Update on the Robert Davis Beating
Mr. Davis, a retired school teacher testified for over an hour in a grand jury indictment of three officers involved in his beating. Officers Robert Evangelist, 36, and Lance Schilling, 29, were charged with second degree battery against Mr. Davis, punishable by up to five years in prison. Evangelist was also indicted on a charge of false imprisonment, which carries a 10-year maximum prison term. Previously, the officers had each been issued a municipal summons for simple battery. While both battery charges are defined as the intentional use of force or violence, second-degree battery is committed "when the offender intentionally inflicts serious bodily injury" involving "unconsciousness, extreme physical pain or protracted and obvious disfigurement," according to state law. Officer Stuart Smith, 50, was charged with battery against a reporter. When a AP reporter held up his credentials, Smith grabbed him, jabbed him in the stomach and delivered a profanity-laced tirade. District Attorney Eddie Jordan declined to say whether he showed the video to the grand jury, but he called it "very important" evidence. When asked if the false imprisonment charge meant that Davis should not have been arrested, Jordan said that would be "a fair inference." Jordan went on to say the indictments "send a clear and unmistakable message that lawlessness will not be tolerated, whether by civilians or law enforcement officers."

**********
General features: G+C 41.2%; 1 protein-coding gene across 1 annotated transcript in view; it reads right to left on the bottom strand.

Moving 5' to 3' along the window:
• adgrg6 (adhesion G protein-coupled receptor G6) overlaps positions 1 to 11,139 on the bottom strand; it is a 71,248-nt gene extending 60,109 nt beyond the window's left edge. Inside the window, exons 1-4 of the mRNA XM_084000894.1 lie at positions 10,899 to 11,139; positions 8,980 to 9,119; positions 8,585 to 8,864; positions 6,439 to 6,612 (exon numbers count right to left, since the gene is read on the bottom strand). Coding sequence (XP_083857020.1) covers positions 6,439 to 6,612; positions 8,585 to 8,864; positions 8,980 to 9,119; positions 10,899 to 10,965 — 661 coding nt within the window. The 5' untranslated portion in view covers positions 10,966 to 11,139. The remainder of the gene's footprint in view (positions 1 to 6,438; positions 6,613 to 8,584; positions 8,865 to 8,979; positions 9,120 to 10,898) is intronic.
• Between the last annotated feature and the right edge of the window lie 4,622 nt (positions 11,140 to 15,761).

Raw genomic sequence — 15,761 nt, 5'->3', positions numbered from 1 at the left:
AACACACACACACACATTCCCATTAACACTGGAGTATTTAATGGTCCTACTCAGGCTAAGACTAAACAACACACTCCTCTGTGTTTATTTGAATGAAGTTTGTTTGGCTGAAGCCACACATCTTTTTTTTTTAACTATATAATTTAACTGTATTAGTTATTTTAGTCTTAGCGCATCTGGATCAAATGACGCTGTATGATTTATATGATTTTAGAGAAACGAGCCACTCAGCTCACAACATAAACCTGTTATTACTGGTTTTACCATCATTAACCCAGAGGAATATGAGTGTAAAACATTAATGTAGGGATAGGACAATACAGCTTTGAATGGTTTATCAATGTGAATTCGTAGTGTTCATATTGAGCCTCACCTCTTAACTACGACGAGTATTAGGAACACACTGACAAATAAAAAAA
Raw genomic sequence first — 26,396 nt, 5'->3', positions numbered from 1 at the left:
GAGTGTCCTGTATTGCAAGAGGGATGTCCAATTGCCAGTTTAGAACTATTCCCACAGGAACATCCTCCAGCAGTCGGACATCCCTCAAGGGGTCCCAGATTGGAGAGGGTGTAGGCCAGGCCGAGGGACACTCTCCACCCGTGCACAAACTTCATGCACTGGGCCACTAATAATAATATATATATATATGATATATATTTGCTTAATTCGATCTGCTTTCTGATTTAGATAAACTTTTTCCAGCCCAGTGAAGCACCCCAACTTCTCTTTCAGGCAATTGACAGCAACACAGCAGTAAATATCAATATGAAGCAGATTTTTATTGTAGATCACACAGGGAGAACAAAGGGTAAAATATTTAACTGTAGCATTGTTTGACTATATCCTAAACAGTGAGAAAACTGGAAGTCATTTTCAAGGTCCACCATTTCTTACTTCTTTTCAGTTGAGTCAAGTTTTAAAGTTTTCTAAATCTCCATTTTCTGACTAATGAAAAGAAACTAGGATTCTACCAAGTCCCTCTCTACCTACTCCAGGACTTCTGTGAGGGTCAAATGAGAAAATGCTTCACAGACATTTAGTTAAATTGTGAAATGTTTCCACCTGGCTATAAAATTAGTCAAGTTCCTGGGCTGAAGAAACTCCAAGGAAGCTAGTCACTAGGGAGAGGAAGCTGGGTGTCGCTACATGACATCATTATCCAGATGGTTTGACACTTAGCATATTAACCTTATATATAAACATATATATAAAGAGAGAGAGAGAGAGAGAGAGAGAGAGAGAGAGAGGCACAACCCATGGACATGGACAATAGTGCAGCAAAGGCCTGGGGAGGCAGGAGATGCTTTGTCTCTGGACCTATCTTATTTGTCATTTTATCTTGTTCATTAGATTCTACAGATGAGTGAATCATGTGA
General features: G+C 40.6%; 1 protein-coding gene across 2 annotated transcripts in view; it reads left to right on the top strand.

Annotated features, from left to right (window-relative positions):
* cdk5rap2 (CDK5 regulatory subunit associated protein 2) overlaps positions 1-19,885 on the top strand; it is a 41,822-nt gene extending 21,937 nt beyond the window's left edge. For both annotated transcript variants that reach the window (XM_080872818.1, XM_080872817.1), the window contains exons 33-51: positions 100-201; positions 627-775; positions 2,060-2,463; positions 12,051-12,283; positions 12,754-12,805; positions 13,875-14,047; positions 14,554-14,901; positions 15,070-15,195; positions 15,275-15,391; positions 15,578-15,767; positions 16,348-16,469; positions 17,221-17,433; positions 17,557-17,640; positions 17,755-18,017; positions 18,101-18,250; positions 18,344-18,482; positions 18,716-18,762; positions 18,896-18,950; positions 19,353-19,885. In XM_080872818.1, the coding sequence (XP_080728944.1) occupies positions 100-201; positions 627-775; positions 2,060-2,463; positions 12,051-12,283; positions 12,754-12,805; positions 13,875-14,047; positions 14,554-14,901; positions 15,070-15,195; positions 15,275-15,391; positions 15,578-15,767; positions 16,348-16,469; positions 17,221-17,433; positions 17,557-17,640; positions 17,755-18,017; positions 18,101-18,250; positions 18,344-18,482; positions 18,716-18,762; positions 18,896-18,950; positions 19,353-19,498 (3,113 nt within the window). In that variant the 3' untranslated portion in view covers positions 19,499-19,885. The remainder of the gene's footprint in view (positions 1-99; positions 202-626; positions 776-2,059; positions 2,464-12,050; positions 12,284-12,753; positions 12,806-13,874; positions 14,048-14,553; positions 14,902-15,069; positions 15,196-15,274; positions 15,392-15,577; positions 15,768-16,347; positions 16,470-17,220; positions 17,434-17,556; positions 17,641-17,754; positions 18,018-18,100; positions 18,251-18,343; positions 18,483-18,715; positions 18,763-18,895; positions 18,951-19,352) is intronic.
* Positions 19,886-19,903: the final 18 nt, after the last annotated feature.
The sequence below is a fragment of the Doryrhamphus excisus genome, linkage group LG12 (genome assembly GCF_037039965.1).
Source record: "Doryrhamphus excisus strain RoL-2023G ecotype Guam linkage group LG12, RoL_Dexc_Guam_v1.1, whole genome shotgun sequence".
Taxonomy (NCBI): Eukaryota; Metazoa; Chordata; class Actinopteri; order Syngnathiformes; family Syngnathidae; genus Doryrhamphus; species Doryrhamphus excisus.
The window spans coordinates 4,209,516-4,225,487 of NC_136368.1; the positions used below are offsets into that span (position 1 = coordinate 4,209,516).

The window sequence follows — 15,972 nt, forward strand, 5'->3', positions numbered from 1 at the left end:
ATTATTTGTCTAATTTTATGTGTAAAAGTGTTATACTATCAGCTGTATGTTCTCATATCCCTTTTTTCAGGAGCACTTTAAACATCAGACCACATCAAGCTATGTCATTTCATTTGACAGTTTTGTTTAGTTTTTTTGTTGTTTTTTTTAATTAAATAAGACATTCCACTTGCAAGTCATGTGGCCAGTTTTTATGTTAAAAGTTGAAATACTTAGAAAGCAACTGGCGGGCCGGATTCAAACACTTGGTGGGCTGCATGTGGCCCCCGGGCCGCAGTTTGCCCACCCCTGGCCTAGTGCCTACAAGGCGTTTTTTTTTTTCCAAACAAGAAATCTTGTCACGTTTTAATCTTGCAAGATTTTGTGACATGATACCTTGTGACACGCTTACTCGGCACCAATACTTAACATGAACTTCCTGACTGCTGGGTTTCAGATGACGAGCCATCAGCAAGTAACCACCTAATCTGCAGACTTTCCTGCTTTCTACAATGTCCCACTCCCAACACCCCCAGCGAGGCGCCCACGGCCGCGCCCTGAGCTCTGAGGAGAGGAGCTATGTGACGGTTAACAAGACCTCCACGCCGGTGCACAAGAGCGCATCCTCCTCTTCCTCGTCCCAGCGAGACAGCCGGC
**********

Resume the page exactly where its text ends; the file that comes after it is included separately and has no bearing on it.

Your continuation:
The videotape shows an officer hitting Davis at least four times on the head. Davis twisted and flailed as he was dragged to the ground by four officers. One officer kneed Davis and punched him twice. The video also shows two FBI agents joining the police in beating Davis. Their role is being investigated by federal officials.
"Without this videotape, I'm sure this case would be swept under the rug," said Davis' attorney, Joseph Bruno. Davis has pleaded not guilty to charges of public intoxication, resisting arrest, battery on a police officer and public intimidation. His lawyer said this week he expects the charges will be dropped.
Evangelist and Schilling were fired after the beating. Smith was suspended but remains with the New Orleans police force.
Frank DeSalvo, attorney for the officers, claims the indicted officers used necessary force when arresting Davis. "For them to come up with these charges does more to undermine law enforcement than half the criminals running around the streets," DeSalvo said. "It's terrible, and we're going to fight it. They served up this mess, and we're going to make them eat it."
This dish is sounding like etouffee, and it looks like the roux is just about right........
Labels: Robert Davis